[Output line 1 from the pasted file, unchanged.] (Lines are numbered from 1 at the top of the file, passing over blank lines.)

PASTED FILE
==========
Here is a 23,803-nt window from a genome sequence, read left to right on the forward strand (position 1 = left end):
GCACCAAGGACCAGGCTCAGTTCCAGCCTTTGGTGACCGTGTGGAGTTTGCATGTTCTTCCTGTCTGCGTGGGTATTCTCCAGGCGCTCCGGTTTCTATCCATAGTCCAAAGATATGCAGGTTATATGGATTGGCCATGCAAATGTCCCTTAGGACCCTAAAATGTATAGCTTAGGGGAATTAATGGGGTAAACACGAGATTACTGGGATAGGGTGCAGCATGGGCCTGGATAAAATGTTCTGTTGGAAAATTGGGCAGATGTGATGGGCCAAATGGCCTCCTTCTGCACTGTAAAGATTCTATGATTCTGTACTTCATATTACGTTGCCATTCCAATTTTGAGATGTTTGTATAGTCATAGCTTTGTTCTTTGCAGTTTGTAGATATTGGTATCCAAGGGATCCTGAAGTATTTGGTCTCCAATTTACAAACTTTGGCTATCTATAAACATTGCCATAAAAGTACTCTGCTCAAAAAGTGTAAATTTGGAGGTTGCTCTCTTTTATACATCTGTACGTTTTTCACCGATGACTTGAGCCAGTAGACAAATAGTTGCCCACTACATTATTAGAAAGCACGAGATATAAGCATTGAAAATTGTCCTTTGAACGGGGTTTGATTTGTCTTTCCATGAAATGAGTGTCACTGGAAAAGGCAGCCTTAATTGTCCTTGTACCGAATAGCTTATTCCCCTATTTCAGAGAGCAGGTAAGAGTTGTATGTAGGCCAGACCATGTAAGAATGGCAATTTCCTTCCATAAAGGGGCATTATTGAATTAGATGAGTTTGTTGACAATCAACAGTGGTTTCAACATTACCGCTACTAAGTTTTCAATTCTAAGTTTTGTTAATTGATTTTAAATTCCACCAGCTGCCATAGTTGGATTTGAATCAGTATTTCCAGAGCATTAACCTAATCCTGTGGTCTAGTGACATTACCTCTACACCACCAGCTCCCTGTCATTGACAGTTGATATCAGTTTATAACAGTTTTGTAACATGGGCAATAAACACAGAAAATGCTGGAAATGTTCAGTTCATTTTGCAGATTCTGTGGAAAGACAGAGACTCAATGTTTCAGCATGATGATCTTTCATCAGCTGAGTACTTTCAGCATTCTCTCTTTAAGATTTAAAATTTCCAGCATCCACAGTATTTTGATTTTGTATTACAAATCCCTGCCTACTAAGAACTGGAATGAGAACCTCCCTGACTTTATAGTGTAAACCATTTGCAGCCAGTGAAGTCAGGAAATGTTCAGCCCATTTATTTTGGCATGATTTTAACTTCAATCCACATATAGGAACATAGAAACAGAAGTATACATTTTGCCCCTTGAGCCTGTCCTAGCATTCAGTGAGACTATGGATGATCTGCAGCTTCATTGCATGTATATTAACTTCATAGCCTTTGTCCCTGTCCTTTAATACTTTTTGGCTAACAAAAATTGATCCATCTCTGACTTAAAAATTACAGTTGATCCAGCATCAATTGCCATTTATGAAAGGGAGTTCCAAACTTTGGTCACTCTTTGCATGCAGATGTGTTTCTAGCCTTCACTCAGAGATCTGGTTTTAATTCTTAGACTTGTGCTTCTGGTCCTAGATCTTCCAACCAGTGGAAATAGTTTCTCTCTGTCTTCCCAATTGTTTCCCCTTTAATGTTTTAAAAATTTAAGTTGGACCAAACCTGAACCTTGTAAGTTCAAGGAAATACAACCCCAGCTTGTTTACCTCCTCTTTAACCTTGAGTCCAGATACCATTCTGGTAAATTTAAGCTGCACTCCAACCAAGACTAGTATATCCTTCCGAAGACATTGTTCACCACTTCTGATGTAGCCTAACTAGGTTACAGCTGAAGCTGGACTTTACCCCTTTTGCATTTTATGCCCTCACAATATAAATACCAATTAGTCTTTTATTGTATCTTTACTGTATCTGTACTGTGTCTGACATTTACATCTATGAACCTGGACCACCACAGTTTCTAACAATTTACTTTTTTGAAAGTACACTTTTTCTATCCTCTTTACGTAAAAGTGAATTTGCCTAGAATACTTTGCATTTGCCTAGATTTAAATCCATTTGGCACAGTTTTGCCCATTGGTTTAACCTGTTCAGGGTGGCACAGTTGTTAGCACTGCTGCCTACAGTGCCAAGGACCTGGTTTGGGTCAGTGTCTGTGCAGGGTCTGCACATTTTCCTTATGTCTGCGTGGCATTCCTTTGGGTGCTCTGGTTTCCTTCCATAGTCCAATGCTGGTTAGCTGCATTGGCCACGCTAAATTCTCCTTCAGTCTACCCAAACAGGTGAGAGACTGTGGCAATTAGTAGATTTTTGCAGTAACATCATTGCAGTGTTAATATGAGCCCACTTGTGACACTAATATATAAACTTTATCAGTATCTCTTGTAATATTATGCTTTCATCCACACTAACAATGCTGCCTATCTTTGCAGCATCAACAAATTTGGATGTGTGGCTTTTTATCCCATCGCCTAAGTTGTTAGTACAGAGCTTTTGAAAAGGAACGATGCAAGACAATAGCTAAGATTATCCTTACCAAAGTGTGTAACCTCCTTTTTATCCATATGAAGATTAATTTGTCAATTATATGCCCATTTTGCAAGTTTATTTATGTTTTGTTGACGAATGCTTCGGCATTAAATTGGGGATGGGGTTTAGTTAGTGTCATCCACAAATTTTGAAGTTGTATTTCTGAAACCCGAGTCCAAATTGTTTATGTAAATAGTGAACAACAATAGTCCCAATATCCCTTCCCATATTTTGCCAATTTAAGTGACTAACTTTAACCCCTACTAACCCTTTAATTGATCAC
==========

Here is a 23,803-nt window from a genome sequence, read left to right on the forward strand (position 1 = left end):